worschepful woman cam fro London, a wedow wyth meche meny wyth hir, to seen
and worschepyn the holy relikys. The sayd creatur cam to this worthy woman,
compleynyng that sche had no felaschep to gon wyth hir hom into Inglond. The wor
thy woman grawntyd hir al hir desyr, and dede hir etyn and drynkyn wyth hir, and
made hir ryth good cher. Whan Seynt Margaretys Day was comyn and gon and thei
had seyn the holy relikys, the worschepful woman sped hir fast owt of Akun wyth alle
hir mené. The seyd creatur, wenyng to a gon wyth hir and thus defrawdyd of hir
purpose, was in gret hevynes. Sche toke hir leve of the monke whech was to Romeward,
as is wretyn beforn, and sithyn gate hir a wayne wyth other pilgrimys and pursuyd
aftyr the forseyd worthi woman as fast as sche myth to lokyn yf sche cowde ovyrtakyn
hir, but it wolde not be. Than it happyd hir to metyn wyth tweyn men of London
goyng to Londonward. Sche preyid hem to gon in her cumpany. Thei seydyn, yf sche
myth duryn to gon as yerne as thei, sche schulde be wolcome, but thei myth not han no
gret lettyng; nevyrthelesse thei wolde helpyn hir forth in hir jurné wyth good wyl. So
sche folwyd aftyr hem wyth gret labowr tyl thei comyn at a good town wher thei
mettyn pilgrimys of Inglond wer comyn fro the cowrt of Rome and schulde gon hom
ageyn into Inglond. Sche preyid hem that sche myth go wyth hem, and thei seydyn
schortly that thei woldyn not lettyn her jurné for hir, for thei weryn robbyd and haddyn
but lityl mony to bryng hem hom, wherfor thei must nedys makyn the scharpar jurneys.
And therfor, yf sche myth duryn to gon as yern as thei, sche schulde be wolcome and
ellys not. Sche saw non other socowr than to abydyn wyth hem as long as sche myth,
and so left tho other tweyn men and abood stille wyth this men. Than thei wentyn to
her mete and madyn mery. The sayd creatur lokyd a lityl besyden hir and sey a man
lyn and restyn hym on a benchys ende. Sche enqwiryd what man that was. Thei seydyn
it was a frer, on of her felaschep. "Why etith he not wyth yow?" "For we wer robbyd
as wel as he and therfore ych man must help hym self as wel as he may." "Wel," seyd
sche, "he schal have part of swech good as God sendith me." Sche trustyd wel that owr
Lord schuld ordeyn for hem bothyn as wer nedful to hem. Sche dede hym etyn and
drynkyn and comfortyd hym ryth meche. Sithyn thei wentyn alle in fer togedyr. The
sayd creatur cam sone behyndyn; sche was to agyd and to weyke to holdyn foot wyth
hem. Sche ran and lept as fast as sche myth tyl hir myghtys failyd. Than sche spak
wyth the powr frer whom sche had cheryd beforn, proferyng to aqwityn hys costys tyl
he come at Caleys, yf he wolde abydyn wyth hir and latyn hir gon wyth hym tyl thei
comyn ther, and yet gevyn hym reward besyden for hys labowr. He was wel content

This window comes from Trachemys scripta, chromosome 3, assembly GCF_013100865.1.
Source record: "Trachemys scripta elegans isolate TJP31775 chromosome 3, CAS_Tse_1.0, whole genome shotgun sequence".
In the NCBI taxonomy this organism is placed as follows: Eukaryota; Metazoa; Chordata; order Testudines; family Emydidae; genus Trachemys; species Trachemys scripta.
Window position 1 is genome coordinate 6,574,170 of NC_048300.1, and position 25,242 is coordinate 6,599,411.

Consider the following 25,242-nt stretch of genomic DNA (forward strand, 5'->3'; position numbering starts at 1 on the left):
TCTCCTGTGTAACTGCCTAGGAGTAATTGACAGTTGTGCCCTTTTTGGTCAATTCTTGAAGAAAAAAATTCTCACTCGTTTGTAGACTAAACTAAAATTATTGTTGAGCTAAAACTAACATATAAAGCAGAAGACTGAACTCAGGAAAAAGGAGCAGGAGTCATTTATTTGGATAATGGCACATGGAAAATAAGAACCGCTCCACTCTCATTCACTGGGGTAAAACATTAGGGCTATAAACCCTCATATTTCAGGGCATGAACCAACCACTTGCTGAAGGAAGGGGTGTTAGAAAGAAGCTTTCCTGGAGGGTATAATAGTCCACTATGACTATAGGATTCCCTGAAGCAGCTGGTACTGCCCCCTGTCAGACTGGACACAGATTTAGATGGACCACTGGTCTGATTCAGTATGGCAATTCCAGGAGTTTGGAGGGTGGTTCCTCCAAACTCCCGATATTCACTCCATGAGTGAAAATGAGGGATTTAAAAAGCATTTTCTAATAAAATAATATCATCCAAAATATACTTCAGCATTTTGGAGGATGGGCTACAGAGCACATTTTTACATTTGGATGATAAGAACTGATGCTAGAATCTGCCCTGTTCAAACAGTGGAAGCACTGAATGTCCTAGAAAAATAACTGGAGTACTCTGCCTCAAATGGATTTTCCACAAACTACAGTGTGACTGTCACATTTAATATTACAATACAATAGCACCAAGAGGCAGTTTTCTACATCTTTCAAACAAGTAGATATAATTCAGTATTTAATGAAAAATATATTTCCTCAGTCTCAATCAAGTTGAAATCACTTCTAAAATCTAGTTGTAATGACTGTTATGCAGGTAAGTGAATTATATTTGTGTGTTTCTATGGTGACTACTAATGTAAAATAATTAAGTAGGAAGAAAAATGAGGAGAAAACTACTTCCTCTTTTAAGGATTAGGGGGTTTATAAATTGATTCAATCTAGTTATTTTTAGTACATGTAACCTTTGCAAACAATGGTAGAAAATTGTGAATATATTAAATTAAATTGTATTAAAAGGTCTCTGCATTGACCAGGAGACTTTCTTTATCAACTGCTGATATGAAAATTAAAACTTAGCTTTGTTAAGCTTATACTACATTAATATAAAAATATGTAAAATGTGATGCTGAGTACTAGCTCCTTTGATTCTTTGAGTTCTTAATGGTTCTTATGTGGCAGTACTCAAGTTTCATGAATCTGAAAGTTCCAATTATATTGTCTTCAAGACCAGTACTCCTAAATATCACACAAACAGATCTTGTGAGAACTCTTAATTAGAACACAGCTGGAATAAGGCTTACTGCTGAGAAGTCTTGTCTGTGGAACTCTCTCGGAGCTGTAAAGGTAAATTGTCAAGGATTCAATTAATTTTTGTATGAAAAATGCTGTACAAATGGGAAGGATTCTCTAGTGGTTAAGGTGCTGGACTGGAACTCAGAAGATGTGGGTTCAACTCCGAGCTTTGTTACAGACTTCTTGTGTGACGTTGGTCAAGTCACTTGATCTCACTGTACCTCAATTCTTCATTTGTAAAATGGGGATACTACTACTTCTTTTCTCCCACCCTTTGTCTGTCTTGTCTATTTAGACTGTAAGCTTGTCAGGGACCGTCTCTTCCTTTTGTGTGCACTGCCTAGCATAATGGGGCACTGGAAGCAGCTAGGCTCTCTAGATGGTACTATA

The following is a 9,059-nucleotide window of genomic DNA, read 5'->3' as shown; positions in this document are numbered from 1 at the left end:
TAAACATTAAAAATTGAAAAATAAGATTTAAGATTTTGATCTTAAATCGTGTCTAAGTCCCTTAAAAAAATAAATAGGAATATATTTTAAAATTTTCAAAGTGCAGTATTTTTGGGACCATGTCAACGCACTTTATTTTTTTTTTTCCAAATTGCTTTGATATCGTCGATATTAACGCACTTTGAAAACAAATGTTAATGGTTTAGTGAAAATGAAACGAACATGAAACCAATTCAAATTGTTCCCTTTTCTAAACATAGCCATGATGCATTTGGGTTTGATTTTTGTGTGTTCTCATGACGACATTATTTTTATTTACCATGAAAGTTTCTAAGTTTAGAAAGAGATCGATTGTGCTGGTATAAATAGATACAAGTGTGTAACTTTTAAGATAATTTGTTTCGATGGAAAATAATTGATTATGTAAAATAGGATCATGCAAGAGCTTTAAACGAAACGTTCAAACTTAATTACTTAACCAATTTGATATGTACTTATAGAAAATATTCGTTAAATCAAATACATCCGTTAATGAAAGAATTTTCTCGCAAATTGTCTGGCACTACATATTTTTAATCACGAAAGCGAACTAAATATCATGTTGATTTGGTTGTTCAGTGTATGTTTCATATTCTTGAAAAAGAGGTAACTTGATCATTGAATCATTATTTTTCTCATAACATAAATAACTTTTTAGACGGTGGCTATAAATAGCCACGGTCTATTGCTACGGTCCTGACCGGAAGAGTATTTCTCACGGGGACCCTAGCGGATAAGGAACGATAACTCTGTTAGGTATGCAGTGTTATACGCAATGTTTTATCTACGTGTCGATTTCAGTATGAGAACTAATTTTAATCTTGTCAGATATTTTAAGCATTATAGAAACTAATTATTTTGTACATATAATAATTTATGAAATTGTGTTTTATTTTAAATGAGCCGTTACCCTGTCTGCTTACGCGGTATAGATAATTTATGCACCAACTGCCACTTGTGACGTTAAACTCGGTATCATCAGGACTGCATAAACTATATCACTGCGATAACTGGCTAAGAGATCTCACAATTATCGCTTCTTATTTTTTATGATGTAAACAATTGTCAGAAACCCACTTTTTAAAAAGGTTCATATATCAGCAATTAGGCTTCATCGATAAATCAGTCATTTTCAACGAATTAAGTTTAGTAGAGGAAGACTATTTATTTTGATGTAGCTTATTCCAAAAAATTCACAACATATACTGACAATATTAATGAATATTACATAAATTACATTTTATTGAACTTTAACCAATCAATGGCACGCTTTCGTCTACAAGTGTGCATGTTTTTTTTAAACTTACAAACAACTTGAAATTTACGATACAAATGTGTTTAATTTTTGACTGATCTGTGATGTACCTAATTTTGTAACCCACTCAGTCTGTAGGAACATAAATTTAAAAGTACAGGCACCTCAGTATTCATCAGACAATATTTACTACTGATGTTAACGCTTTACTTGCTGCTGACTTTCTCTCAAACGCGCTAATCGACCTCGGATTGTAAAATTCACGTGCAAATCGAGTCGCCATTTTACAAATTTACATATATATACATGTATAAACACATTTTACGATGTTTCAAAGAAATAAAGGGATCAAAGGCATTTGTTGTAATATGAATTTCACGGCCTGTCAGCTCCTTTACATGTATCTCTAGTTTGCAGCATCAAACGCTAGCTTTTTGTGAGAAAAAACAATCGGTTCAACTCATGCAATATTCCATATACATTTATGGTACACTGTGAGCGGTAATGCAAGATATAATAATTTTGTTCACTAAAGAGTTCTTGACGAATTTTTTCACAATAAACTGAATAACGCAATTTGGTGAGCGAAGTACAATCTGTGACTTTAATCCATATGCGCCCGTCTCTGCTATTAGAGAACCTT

and consentyd to hir desyr. So thei letyn her felaschep gon forth, and thei tweyn
folwyd softly as thei myght enduryn. The frer, beyng evyl for thryst, seyd to the
creatur, "I knowe thes cuntreys wel anow, for I have oftyn tymys gon thus to Romeward,
and I wote wel ther is a place of recreacyon a lityl hens. Late us gon thedyr and
drynkyn." Sche was wel plesyd and folwyd hym. Whan thei cam ther, the good wife
of the hows, havyng compassyon of the creaturys labowr, cownselyd that sche schulde
takyn a wayne wyth other pilgrimys and not gon so wyth a man alone. Sche seyd that
sche was purposyd and fully trustyd for to a gon wyth a worschepful woman of London,
and sche was deceyvyd. Be than that thei had restyd hem a while and dalyid wyth
the good wife of the hows, ther cam a wayn forby wyth pilgrimys. The good wife,
havyng knowlach of the pilgrimys in the wayne, whan thei wer passyd hir hows, sche
clepyd hem ageyn, besechyng hem that this creatur myth rydyn wyth hem in her wayne
for the mor sped of hir jurné. Thei, goodly consentyng, receyvyd hir into her wayn,
rydyng alle togedyr tyl he comyn at a good towne wher the sayd creatur parceyvyd the
worschepful woman of London of whom is beforn seyd. Than sche preyid the pilgrimys
that weryn in the wayne thei schulde heldyn hir excusyd and latyn hir payn for the tyme
that sche had ben wyth hem as hem lykyd, for sche wolde gon to a worschepful woman
of hir nacyon that sche parceyvyd was in the towne, wyth the whech sche had mad
forward whan sche was at Akun for to gon hom wyth hir into Inglond. Sche had good
lofe and leve and partyd fro hem. Thei redyn forth, and sche went to the worschepful
woman, wenyng to a be receyvyd wyth a rith glad cher. And it was evyn ryth contrary;
sche fonde rith schort cher and had rith scharp langage, the worschepful woman seying
to hir, "What wenyst thu for to gon wyth me? Nay, I do the wel to wetyn I wyl not
medelyn wyth the." The creatur was so rebukyd that sche wist not what to do. Sche
knew no man ther ne no man knew hir. Sche wist not whedir to go. Sche wist not wher
the frer was whech schulde a ben hir gyde ne whedyr he schulde comyn that wey er no.
Sche was in gret diswer and hevynes, the grettest, as hir thowt, that sche had suffyrd
syn sche was comyn owt of Inglond. Nevyrthelesse sche trustyd in owr Lordys promysse
and abood stille in the towne tyl God wolde sendyn hir sum comfort. And, whan it
was ny evyn, sche saw the frer comyng into the towneward. Sche hyid hir to spekyn
wyth hym, compleynyng how sche was deceyvyd and refusyd of the good woman that